Cote d’Ivoire to hold local and regional elections this weekend amid political drama
BY JIBRIL TURE
The stage is set for new regional and local elections this Saturday in Cote d’Ivoire. While officials hope for a violence-free voting like the last few the country has known, they are faced with an unexpected political drama surrounding the elections.
The campaign officially kicked off on 28 September, the typical two-week-window leading up to an election in most of Africa. In a press release dated 4 October, the president of the Independent Electoral Commission, Youssouf Bakayoko, applauds the absence, thus far, of major campaign-related incidents, and assures the population that “appropriate measures have been taken to ensure a smooth voting.” In the same vein, the junior minister in charge of human rights, Aimée Zebeyoux, on 5 October released a communique “calling on the population to display before, during and after the electoral process, good citizenry to avoid crises that lead to human rights violations.”
The above, however, did not prevent the political drama that erupted within the governing party, the Rally of the Republicans of none other than President Alassane Ouattara.
ABOBO LA GUERRE
Abobo, a large, important administrative unit of 2 million souls in the suburbs of Abidjan, is among the most hotly-contested locations. No fewer than six candidates are fighting for votes in this locality that stands like a town of its own, with a bad reputation for violence. Abobo La Guerre (Abobo the War) as the most densely-populated locality of the nation has been nicknamed, lent a crucial support to President Ouattara during the post-election civil war of 2010-2011, and usually votes in favor of the president’s party, the Rally of the Republicans, RDR, that is now under the umbrella of the Rally of the Houphouetists for Democracy and Peace, RHDP (named in memory of the nation’s founding father, the late president Houphouet-Boigny). The out-going mayor, Adama Toungara, is Ouattara’s former oil minister. This “hot” location is viewed as a strategic spot for the 2020 presidential election, and is eagerly sought after by politicians.
SORO REFUSES TO TOE THE PARTY’S LINE
Guillaume Soro, the speaker of the Ivorian Parliament, a full-fledged member of RHDP who was appointed earlier this year vice-president of the RDR, is supposed to stand behind the party’s candidate for mayor of Abobo, Defense Minister Hamed Bakayoko aka Hambak, one of the men closest to Ouattara in the country. Instead, the head of the nation’s parliament chose to support the other leading candidate, an independent contender named Kone Tehfour, an elementary school teacher and former member of parliament. (Rumour has it that both Soro and Bakayoko aspire to run for president when Ouattara’s term ends next year.)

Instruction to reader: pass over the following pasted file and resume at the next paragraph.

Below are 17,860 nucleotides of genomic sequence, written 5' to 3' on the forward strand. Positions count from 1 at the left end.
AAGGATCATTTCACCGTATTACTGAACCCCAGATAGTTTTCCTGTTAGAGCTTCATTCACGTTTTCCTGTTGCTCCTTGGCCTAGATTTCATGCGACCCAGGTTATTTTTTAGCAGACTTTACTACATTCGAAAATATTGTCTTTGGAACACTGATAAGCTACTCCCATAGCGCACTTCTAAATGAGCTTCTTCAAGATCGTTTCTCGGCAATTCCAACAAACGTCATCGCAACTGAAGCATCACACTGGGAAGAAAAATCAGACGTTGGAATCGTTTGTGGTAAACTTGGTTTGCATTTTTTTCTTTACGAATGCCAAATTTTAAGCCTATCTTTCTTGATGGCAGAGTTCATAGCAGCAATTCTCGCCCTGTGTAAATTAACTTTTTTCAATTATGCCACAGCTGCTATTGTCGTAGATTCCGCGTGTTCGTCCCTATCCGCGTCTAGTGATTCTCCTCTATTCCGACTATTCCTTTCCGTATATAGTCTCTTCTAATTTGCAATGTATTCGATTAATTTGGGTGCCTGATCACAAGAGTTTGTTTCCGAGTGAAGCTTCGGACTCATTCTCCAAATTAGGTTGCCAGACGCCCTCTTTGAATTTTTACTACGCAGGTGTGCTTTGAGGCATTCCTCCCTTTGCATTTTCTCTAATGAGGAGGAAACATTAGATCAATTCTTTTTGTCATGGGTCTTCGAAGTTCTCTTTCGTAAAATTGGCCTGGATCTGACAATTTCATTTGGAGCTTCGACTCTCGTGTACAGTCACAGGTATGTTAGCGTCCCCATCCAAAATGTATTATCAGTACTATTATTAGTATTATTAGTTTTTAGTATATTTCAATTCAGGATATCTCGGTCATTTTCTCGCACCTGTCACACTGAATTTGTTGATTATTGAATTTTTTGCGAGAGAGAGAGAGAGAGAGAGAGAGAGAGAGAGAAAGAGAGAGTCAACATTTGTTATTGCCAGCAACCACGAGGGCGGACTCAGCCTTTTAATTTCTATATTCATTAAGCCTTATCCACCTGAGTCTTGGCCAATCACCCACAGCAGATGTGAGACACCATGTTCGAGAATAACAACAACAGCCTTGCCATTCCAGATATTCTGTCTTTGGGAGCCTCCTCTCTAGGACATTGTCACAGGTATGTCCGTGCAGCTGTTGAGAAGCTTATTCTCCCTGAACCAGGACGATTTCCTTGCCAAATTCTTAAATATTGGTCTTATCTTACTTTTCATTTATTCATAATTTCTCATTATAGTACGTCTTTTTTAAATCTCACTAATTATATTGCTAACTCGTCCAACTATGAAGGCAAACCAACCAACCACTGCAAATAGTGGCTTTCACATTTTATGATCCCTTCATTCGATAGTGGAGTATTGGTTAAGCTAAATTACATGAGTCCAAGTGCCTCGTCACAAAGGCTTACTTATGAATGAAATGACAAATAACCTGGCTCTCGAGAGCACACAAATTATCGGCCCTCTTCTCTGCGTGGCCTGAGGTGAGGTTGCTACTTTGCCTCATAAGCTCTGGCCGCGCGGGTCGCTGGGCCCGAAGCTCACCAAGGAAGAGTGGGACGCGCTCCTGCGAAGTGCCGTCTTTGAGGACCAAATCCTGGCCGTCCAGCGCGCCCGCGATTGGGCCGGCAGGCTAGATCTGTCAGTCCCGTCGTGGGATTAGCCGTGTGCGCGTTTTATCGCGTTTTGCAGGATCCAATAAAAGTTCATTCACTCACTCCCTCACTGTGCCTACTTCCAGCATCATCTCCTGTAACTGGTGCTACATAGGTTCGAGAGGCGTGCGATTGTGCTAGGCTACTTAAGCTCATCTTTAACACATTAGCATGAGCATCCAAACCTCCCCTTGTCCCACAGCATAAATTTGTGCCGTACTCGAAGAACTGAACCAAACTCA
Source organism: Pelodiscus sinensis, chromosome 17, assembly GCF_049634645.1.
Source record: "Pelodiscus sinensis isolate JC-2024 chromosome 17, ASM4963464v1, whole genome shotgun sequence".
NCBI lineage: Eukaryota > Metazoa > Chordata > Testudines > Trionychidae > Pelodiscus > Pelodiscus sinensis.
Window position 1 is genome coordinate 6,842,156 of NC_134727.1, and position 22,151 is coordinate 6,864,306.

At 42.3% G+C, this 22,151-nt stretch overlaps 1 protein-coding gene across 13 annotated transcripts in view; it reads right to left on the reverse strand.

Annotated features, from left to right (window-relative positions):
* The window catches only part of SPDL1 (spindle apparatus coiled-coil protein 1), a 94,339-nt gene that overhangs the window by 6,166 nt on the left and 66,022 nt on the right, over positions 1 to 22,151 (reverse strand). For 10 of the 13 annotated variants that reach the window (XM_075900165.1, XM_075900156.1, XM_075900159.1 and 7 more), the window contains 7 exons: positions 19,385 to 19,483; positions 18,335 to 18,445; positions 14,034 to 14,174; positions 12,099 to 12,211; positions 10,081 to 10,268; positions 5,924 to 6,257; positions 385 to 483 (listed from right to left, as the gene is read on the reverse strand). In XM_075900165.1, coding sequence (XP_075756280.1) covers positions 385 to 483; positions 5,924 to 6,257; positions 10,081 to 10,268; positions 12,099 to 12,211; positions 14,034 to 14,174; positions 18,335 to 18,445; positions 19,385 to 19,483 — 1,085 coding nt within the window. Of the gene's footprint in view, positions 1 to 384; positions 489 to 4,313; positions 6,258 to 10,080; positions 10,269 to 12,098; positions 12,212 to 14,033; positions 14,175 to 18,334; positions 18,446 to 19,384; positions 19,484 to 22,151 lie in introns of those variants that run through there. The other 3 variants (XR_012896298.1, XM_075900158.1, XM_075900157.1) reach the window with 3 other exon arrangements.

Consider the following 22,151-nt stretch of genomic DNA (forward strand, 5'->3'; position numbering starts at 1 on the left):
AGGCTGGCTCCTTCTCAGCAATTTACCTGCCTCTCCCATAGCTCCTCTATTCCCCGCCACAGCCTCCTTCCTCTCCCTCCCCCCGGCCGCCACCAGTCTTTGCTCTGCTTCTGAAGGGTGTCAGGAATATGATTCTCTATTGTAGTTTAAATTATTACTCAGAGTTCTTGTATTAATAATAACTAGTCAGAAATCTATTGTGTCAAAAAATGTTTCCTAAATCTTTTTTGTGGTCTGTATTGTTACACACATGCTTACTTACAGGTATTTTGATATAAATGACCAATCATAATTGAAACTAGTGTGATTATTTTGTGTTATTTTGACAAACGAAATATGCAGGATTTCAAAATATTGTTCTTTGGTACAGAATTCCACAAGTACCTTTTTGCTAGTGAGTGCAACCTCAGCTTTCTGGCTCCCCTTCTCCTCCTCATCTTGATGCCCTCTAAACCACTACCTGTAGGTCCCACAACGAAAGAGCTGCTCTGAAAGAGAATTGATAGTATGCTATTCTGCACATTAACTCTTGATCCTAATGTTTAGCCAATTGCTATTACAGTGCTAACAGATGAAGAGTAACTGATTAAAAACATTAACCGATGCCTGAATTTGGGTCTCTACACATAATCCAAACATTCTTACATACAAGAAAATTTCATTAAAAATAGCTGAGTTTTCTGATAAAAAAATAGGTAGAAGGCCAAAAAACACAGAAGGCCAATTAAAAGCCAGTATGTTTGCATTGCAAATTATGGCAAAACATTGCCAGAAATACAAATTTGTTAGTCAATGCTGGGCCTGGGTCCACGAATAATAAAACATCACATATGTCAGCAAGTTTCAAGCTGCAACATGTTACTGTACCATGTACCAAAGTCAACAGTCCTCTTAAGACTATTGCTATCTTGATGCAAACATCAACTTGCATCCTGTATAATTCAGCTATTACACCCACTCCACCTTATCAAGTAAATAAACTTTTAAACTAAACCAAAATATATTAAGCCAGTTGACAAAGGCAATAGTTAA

President Ouattara’s party went up in arms against Soro’s move.
Sidiki Konate, a member of Ouattara’s cabinet and influential party member, stated that Mr. Soro had to be heard by the party’s high echelon:
“That’s important because we are all indebted to this party […] We all chose to join this party and we must act accordingly.”
That condemnation notwithstanding, Soro doubled down. According to a news reports, an envoy of Guillaume Soro reportedly stated during a recent public event, allegedly quoting the speaker:
“Go and tell the people of Abobo that I, Soro Kigbafori Guillaume, have chosen Kone Tehfour as my candidate in Abobo. I have come to tell you that Guillaume Soro’s candidate in Abobo is Kone Tehfour, period.”
What was considered earlier on as a rumour, due to the lack a confirmation by Soro who was out of the country for two months, was confirmed when the speaker returned to Abidjan a few days ago and appeared by the side of, indeed, his candidate in Abobo.
FORMER PRESIDENT BEDIE’S SWIPE AT OUATTARA
But Guillaume Soro is not the only thorn in Ouattara’s side. Henri Konan Bedie, the president’s other long-time ally and president of Cote d’Ivoire’s older party, PDCI-RDA, on 8 October, during a meeting of his party, made harsh statements critical of the Ouattara administration that part of the local press has described as the last nail in the coffin of his one-time warm relationship’s with a man he often called his “younger brother.”
“Bedie is now in the opposition,” a local newspaper wrote.
Arguably in reaction to the former president’s remarks, President Ouattara today Thursday fired his deputy protocol director, Jean-Claude N’dri, a nephew of President Bedie.
Ivorians call the escalating feud between Bedie and Ouattara “a cold war” as a result, many say, of Ouattara’s plan to deny Bedie a role in the nation’s political future. Most of them hope this war will remain a cold one.
“The Ivorian people should rise up against these excesses,” Bedie says.